Trump, Tweets, & Trafficking

Happy Saturday,

I do not usually post about politics, but a lot has been happening with the presidential transition that relates to science and wildlife, and it would feel wrong to not mention it at all. It is no secret that Trump is not a supporter of the environment. He is on record stating that he does not believe in climate change, plans to withdraw from the Paris agreement that outlines steps to reduce carbon emissions, and has recently given his approval to finish construction on two highly controversial pipeline projects (Keystone XL & Dakota Access). This post will not be an uncontrolled rant about Trump. My aim here is just to highlight recent developments in the white house that are related to wildlife and the environment. An astounding number of articles about the topic exists, so I wanted to wade through some to get a quick, comprehensive overview of where biologists/scientists currently stand.

Federal Hiring Freeze

  • I think this is the latest, most pressing issue most of my fellow biologists are disagreeing with. From what I have read, the hiring freeze should expire within 90 days once the politicians have come up with a long-term plan to streamline the Federal Government’s workforce. Some people say that this decree is not a major issue because it has rather large loopholes as a result of its vague wording. The memorandum exempts military personnel and jobs that are “deemed necessary to meet national security or public safety responsibilities.” This action may hit biologists especially hard given that it would take some impressive rewording of contracts to make bird surveys important for public safety or national security.

Climate Change

  • As I mentioned earlier, Trump does not believe in climate change. However, Trump nominated Ryan Zinke as the head of the Dept. of the Interior. Zinke, thankfully, at least acknowledges the existence of climate change. One of the more recent developments in this topic is that the staff at the Environmental Protection Agency has been told to freeze all grant making and to issue no press releases or social media posts. The National Park Service (NPS) has also gotten some heat after being temporarily banned from Twitter because of images showing the difference in turnout between Trump and Obama’s inaugurations. The Badlands National Park responded by releasing a slew of now-deleted tweets on climate change in a seemingly blatant attack on the government’s views on this topic. The NPS has apologized for the fiasco and claimed that an unauthorized, former employee was responsible for the controversial tweets. The whole Twitter scandal has led to other scientific agencies also setting up “alternative” or “rogue” Twitter accounts to combat the apparent lack of scientific/environmental views of the Trump administration. The most recent agency to join the online “resistance” is NASA.

Science in General

  • Because of the obvious clash between science and the Trump administration, scientists have taken notes from the recent Women’s March day. There are now motions to have a March for Science day. This march is in the early stages, but they have created a website if you want to keep updated on the topic.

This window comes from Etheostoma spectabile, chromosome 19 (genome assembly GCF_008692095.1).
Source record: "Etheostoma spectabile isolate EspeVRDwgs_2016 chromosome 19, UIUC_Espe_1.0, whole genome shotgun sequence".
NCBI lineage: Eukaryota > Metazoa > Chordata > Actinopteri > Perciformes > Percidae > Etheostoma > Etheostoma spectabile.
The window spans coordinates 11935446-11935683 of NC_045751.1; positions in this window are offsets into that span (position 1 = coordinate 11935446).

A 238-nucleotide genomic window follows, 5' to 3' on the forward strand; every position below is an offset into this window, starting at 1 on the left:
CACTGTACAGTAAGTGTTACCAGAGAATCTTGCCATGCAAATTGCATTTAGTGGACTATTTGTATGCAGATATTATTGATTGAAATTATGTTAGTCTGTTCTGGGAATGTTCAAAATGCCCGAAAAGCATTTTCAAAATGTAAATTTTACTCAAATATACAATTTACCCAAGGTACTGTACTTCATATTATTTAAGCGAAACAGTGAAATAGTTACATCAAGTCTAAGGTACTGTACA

• As a member of several scientific societies, I get lots of email updates. Today, I just received an email from the Society of Integrative and Comparative Biology that the American Institute of Biological Sciences released an alert that the federal government could begin censoring the distribution of science and encouraged us to write to members of Congress. I find the idea of censoring science extremely concerning, but it is also just a potential possibility as of right now.

Animal Trafficking

  • There is some good news for wildlife with the presidential transition. Apparently, the effort to combat wildlife trafficking will continue under the Trump administration. Both republicans and democrats seem to be on the same page with the issue of anti-trafficking. They unanimously approved the Eliminate, Neutralize, and Disrupt (END) Wildlife Trafficking Act this past fall. This support may be founded on the fact that animal trafficking has national security repercussions, including that terrorists are profiting from wildlife trafficking. However, the cause is also supported by major companies, such as Google, which may force the Trump administration to give it the attention it deserves.

Other

  • NPR came out with a good Fact Check article that includes more information about other topics that I did not elaborate on in this post, including vaccines, evolution/creationism in schools, and human rights. The National Geographic website also expands on Trump’s views for recreational hunting and fishing.

There are a plethora of articles currently on the web about the Trump administration and their stance on environmental affairs. If you are interested in further information, the articles that I list below are the ones that I reviewed to compile my summary.

Trump signs executive actions to advance Keystone XL, Dakota Access pipelines

Scientists planning their own march in Washington

Fact Check: Science and the Trump Administration (NPR)

How Wildlife May Fare Under Trump (National Geographic)

Scientists Are Creating An Online “Resistance” Movement Against Trump Administration

National Park Service Banned From Tweeting After Anti-Trump Retweets 

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